Black soldier fly larvae as edible enrichment

The black soldier fly (BSFL) offers a range of opportunities for pigs, not only as a feed ingredient, but also as edible enrichment. Providing small daily portions of live BSFL to piglets after weaning has benefits for their behaviour while maintaining performance.


C Measure

Average daily gain (g/pig/day) Final weight (g)

Dry matter intake excl. BSFL (g/pig/day) Dry matter intake incl. BSFL (g/pig/day) Energy intake incl. BSFL (MJ NE/pig/day) Feed efficiency (body weight gain (g/pig)/

ommercial piglets are often abruptly weaned at an early age, when they are not yet accustomed to eat- ing solid feed. The unfamiliarity with solid feed combined with the stress piglets experience during

weaning often leads to diminished feed intake after weaning. That in turn can stall growth or even result in weight loss in the days following weaning, and is often associated with post-weaning diarrhoea. When piglets are housed in barren pens after weaning, they also tend to show manipulative be- haviours towards pen fixtures and other piglets, diminishing piglet welfare. A recent exploratory study, conducted by Wa- geningen University & Research in cooperation with Bestico, ForFarmers and HatchTech, investigated whether providing small amounts of live BSFL after weaning could ease the weaning transition and improve piglet performance and welfare after weaning.

Table 1 – Performance of piglets provided with wood shavings or live BSFL.

Period Wood shavings Live BSFL p day 0–11 day 11

208 ± 17

day 0–11 day 0–11 day 0-11 day 0–11

dry matter intake incl. BSFL (g/pig)) Energy efficiency (body weight gain (g/pig)/ day 0–11 energy intake incl. BSFL (MJ NE/pig))


9611 ± 173 215 ± 14 215 ± 14 4.7 ± 0.3

0.92 ± 0.04 84.2 ± 3.5 214 ± 14 0.79

9748 ± 189 0.79 168 ± 11 211 ± 11 5.3 ± 0.2

0.03 0.82 0.15

1.01 ± 0.04 0.13 79.8 ± 3.1 0.42

Multifunctional larvae BSFL are high in moisture, fat and protein with an amino acid profile suitable for inclusion in pig feed. Because of their high palatability and water content, they could function as a tran- sitory feed between milk and concentrate, allowing piglets to steadily get used to eating solid feed. BSFL also possess many characteristics that are generally attractive to piglets, such as being edible, odorous, manipulable and destructible. Interacting with BSFL could satisfy the motivation of piglets to explore their surroundings, thereby decreasing the ten- dency to manipulate and potentially harm other piglets. Akin to other types of enrichment materials, regular interaction with BSFL could habituate piglets to novelty, decreasing piglet fearfulness and stress.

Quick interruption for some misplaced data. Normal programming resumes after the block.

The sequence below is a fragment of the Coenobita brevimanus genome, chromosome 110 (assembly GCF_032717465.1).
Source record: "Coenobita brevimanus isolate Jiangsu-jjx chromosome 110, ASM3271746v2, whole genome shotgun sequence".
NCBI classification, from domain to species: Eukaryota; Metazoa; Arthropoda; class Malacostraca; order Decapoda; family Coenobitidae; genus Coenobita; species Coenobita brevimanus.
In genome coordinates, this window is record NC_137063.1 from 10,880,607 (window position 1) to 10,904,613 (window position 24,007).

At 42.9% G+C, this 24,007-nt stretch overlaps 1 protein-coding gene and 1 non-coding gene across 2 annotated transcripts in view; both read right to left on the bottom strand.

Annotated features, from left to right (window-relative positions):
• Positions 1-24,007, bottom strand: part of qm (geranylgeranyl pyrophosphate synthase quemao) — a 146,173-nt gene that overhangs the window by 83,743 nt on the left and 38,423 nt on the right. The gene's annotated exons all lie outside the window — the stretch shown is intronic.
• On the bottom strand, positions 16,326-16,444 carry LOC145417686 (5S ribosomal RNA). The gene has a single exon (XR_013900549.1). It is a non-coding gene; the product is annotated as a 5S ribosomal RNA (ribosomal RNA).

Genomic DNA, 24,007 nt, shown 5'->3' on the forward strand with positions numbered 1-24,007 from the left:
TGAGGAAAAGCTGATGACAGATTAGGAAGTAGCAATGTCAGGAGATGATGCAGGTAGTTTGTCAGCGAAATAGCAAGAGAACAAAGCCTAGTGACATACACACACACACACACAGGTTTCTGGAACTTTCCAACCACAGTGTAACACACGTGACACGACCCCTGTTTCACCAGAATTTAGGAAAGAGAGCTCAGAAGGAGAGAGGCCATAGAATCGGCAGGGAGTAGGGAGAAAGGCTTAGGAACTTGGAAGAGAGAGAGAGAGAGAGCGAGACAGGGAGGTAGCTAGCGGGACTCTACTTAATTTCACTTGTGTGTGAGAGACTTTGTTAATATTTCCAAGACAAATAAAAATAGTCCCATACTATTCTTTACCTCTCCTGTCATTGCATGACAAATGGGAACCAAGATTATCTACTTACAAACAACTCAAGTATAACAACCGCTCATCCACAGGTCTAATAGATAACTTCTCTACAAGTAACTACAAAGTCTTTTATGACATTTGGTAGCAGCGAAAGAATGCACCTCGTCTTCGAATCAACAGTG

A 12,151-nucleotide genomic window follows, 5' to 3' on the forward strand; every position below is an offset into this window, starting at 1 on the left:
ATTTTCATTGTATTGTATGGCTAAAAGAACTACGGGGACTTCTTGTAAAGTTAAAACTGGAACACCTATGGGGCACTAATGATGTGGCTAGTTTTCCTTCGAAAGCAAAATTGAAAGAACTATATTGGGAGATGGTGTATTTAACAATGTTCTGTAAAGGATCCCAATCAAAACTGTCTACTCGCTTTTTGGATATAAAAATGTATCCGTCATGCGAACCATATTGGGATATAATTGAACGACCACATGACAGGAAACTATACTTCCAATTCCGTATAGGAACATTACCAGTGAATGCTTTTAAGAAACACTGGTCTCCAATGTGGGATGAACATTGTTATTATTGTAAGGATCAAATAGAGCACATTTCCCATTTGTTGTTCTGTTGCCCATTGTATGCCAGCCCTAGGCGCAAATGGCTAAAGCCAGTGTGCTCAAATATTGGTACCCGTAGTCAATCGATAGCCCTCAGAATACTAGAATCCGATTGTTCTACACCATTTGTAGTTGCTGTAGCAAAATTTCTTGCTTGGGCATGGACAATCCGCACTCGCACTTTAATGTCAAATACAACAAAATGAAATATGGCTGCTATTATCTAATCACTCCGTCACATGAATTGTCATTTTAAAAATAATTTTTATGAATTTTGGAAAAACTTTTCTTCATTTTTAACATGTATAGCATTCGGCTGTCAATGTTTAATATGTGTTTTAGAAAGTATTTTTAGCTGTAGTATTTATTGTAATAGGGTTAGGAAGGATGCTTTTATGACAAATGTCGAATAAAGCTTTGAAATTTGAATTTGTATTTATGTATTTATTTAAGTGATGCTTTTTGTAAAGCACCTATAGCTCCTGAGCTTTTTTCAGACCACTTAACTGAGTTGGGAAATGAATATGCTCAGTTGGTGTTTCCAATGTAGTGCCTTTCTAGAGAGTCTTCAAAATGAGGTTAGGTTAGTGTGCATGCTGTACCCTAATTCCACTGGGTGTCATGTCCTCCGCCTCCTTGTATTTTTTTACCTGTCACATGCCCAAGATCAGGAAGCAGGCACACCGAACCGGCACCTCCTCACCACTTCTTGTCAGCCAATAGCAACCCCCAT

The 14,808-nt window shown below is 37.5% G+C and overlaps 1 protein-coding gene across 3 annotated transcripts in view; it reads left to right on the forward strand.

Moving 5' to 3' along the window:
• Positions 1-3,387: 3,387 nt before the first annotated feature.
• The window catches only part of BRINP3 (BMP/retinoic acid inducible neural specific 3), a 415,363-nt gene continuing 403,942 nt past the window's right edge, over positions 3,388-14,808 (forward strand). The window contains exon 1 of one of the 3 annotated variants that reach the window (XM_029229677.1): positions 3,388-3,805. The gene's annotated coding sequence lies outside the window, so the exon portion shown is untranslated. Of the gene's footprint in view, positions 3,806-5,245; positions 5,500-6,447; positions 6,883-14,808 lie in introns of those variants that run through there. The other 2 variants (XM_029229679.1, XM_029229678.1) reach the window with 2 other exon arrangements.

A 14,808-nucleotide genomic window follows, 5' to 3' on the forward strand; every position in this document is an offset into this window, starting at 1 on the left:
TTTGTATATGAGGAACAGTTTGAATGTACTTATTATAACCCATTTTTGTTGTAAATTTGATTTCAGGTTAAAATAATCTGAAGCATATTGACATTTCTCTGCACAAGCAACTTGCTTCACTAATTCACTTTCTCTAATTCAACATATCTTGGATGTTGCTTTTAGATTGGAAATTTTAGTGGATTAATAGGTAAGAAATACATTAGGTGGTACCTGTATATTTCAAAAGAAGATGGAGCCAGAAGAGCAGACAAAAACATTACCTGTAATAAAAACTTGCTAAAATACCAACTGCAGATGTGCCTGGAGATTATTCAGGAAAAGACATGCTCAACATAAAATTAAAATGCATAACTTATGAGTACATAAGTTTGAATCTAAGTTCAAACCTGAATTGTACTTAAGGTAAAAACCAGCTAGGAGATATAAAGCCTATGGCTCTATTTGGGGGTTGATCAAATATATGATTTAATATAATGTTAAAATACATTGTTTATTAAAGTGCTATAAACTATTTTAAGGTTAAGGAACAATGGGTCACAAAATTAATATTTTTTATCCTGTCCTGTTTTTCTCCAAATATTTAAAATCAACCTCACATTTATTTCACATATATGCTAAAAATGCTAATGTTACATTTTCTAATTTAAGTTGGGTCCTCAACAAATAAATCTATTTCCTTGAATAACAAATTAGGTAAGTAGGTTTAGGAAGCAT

Experimental approach In this study, 16 pairs of unfamiliar piglets were housed in pens with a wood shavings bedding, from weaning until day 11 after weaning. All piglets had ad libitum access to a pellet- ed weaner feed. In half of the pens a small amount of live BSFL (75 g on days 1–4 and 150 g on days 5–11) was scat- tered through the pen twice a day, and in the other pens a similar volume of wood shavings was scattered at the same time to control for the effect of disturbance. Piglet growth and feed intake were measured regularly. On days 2, 5 and 8 after weaning, the behaviour of all piglets was observed throughout the day, and at the end of the experi- ment all piglets were tested for their level of neophobia by introducing them to an unknown environment and an unknown object and observing their behavioural responses.

Piglet performance Table 1 shows an overview of the piglets’ performance. Pro- viding BSFL to piglets for 11 days after weaning did not affect the piglets’ daily growth or their weight at the end of the pe- riod. Visual inspection of the wood shavings in the pens indi- cated that the piglets consumed the bulk of the provided BSFL in a short period of time, which was expected because of the high palatability of the larvae. Piglets provided with BSFL did have reduced pellet intake compared with control piglets for several days after weaning, and in line with this the behavioural observations indicated that they spent less time on eating pellets.

▶ PIG PROGRESS | Volume 37, No. 7, 2021

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